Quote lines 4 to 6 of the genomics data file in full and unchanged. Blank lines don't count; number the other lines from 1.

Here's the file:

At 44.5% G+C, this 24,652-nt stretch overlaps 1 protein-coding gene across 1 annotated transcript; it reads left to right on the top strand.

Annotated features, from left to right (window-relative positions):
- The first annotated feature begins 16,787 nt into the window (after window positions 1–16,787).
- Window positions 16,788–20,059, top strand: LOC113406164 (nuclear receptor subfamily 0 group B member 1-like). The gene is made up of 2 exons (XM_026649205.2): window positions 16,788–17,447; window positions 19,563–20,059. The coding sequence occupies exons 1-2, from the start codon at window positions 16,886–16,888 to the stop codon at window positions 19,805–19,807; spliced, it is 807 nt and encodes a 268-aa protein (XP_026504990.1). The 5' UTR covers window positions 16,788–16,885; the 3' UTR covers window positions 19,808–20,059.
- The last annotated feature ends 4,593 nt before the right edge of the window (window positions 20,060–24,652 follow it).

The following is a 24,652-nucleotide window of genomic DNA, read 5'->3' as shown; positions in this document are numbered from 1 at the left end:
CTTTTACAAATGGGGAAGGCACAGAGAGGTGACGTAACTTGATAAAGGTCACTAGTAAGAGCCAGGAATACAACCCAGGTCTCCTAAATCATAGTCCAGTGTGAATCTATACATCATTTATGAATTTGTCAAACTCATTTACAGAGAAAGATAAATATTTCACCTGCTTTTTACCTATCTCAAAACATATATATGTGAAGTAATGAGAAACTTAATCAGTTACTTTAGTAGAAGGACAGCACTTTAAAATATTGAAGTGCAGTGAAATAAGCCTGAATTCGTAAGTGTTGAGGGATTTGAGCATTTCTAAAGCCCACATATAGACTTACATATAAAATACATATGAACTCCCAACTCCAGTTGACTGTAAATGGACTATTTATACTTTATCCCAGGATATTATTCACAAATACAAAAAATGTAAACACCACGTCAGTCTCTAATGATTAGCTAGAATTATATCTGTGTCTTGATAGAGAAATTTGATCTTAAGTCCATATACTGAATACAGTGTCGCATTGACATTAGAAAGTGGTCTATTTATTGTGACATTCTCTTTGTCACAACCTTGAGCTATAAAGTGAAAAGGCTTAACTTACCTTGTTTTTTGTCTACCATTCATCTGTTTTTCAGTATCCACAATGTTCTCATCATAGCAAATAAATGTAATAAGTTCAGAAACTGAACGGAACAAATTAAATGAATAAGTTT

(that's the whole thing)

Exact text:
- Window positions 16,788–20,059, top strand: LOC113406164 (nuclear receptor subfamily 0 group B member 1-like). The gene is made up of 2 exons (XM_026649205.2): window positions 16,788–17,447; window positions 19,563–20,059. The coding sequence occupies exons 1-2, from the start codon at window positions 16,886–16,888 to the stop codon at window positions 19,805–19,807; spliced, it is 807 nt and encodes a 268-aa protein (XP_026504990.1). The 5' UTR covers window positions 16,788–16,885; the 3' UTR covers window positions 19,808–20,059.
- The last annotated feature ends 4,593 nt before the right edge of the window (window positions 20,060–24,652 follow it).

The following is a 24,652-nucleotide window of genomic DNA, read 5'->3' as shown; positions in this document are numbered from 1 at the left end: